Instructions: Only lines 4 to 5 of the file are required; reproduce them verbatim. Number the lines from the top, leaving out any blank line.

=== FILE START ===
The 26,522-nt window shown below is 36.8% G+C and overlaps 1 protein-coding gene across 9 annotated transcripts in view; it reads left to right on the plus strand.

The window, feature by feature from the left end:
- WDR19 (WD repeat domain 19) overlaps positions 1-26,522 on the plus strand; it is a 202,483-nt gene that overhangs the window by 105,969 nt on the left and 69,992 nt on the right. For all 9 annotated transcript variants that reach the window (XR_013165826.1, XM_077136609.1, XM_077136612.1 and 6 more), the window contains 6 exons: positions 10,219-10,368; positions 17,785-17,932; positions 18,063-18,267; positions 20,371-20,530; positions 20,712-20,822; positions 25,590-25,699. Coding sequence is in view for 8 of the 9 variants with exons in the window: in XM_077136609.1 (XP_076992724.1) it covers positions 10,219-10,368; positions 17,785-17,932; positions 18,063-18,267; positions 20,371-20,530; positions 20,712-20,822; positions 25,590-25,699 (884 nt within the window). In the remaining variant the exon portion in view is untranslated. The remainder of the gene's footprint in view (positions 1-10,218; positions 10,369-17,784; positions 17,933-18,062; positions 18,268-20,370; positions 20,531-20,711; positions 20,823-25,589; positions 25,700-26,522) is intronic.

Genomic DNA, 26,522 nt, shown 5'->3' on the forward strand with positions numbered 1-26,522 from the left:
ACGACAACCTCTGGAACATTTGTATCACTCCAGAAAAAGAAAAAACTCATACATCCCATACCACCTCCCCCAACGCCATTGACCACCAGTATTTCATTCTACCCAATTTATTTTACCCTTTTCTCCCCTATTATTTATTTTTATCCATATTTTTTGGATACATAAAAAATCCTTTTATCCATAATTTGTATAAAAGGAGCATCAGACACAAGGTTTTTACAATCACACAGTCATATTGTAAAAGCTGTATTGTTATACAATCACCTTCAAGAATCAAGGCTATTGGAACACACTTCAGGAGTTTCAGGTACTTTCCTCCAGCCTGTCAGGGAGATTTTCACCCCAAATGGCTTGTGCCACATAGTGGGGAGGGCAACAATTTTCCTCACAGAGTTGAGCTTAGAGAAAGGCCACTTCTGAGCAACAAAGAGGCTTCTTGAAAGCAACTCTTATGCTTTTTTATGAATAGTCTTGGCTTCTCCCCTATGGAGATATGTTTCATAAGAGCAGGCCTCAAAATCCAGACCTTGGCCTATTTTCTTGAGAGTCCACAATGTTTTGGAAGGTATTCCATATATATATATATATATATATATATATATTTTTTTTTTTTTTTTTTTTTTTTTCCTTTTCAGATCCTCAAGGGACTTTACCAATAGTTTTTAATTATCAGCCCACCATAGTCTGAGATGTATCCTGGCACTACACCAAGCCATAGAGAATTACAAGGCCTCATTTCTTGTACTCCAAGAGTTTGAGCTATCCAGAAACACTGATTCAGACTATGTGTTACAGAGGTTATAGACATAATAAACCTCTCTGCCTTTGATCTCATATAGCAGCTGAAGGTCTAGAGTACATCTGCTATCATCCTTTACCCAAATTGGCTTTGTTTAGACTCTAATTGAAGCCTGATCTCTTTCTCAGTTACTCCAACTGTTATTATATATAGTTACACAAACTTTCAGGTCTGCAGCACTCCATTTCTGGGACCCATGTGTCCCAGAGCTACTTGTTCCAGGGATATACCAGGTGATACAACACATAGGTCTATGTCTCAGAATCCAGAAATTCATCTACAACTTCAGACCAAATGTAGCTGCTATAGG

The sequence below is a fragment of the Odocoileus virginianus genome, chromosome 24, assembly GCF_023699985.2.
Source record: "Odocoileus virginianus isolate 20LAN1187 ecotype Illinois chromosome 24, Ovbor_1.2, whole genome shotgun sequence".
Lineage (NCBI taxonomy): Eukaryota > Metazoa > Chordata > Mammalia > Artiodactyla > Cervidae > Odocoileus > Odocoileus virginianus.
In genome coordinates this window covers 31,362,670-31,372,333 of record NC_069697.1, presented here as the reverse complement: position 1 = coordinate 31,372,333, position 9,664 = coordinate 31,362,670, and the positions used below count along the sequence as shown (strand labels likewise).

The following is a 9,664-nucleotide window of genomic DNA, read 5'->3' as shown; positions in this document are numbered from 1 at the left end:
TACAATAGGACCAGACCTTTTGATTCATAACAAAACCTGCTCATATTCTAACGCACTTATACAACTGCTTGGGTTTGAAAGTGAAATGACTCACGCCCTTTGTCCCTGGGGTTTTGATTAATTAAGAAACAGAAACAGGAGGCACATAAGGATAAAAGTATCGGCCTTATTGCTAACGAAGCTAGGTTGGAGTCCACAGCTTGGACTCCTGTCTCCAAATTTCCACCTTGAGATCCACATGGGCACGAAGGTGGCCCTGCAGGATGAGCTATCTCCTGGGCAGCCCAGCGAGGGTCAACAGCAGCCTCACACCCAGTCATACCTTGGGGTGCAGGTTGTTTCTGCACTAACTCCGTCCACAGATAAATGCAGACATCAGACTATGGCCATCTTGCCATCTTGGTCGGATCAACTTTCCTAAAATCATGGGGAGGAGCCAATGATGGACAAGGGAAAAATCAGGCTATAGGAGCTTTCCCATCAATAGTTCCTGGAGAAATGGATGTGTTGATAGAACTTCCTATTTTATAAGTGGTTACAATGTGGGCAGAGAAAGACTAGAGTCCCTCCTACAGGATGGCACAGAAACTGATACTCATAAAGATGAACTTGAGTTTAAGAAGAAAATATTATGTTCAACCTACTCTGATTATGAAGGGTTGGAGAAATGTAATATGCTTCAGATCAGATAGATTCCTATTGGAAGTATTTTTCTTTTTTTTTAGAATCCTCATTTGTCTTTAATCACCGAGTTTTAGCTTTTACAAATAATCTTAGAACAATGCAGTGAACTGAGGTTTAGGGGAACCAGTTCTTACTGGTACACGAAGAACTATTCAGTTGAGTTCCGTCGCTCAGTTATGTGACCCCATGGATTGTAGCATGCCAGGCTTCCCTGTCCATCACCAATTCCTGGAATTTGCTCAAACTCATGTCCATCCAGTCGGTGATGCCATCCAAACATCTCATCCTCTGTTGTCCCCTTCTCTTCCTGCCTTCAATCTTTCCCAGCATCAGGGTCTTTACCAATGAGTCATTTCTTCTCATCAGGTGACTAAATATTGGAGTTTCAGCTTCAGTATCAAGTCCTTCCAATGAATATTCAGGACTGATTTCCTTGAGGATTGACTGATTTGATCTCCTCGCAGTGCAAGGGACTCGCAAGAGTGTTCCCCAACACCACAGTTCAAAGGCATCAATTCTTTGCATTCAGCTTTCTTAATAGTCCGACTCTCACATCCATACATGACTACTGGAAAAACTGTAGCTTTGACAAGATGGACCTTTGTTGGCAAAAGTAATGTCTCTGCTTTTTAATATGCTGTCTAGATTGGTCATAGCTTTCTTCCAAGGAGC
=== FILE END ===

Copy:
Genomic DNA, 26,522 nt, shown 5'->3' on the forward strand with positions numbered 1-26,522 from the left:
ACGACAACCTCTGGAACATTTGTATCACTCCAGAAAAAGAAAAAACTCATACATCCCATACCACCTCCCCCAACGCCATTGACCACCAGTATTTCATTCTACCCAATTTATTTTACCCTTTTCTCCCCTATTATTTATTTTTATCCATATTTTTTGGATACATAAAAAATCCTTTTATCCATAATTTGTATAAAAGGAGCATCAGACACAAGGTTTTTACAATCACACAGTCATATTGTAAAAGCTGTATTGTTATACAATCACCTTCAAGAATCAAGGCTATTGGAACACACTTCAGGAGTTTCAGGTACTTTCCTCCAGCCTGTCAGGGAGATTTTCACCCCAAATGGCTTGTGCCACATAGTGGGGAGGGCAACAATTTTCCTCACAGAGTTGAGCTTAGAGAAAGGCCACTTCTGAGCAACAAAGAGGCTTCTTGAAAGCAACTCTTATGCTTTTTTATGAATAGTCTTGGCTTCTCCCCTATGGAGATATGTTTCATAAGAGCAGGCCTCAAAATCCAGACCTTGGCCTATTTTCTTGAGAGTCCACAATGTTTTGGAAGGTATTCCATATATATATATATATATATATATATATATTTTTTTTTTTTTTTTTTTTTTTTTCCTTTTCAGATCCTCAAGGGACTTTACCAATAGTTTTTAATTATCAGCCCACCATAGTCTGAGATGTATCCTGGCACTACACCAAGCCATAGAGAATTACAAGGCCTCATTTCTTGTACTCCAAGAGTTTGAGCTATCCAGAAACACTGATTCAGACTATGTGTTACAGAGGTTATAGACATAATAAACCTCTCTGCCTTTGATCTCATATAGCAGCTGAAGGTCTAGAGTACATCTGCTATCATCCTTTACCCAAATTGGCTTTGTTTAGACTCTAATTGAAGCCTGATCTCTTTCTCAGTTACTCCAACTGTTATTATATATAGTTACACAAACTTTCAGGTCTGCAGCACTCCATTTCTGGGACCCATGTGTCCCAGAGCTACTTGTTCCAGGGATATACCAGGTGATACAACACATAGGTCTATGTCTCAGAATCCAGAAATTCATCTACAACTTCAGACCAAATGTAGCTGCTATAGG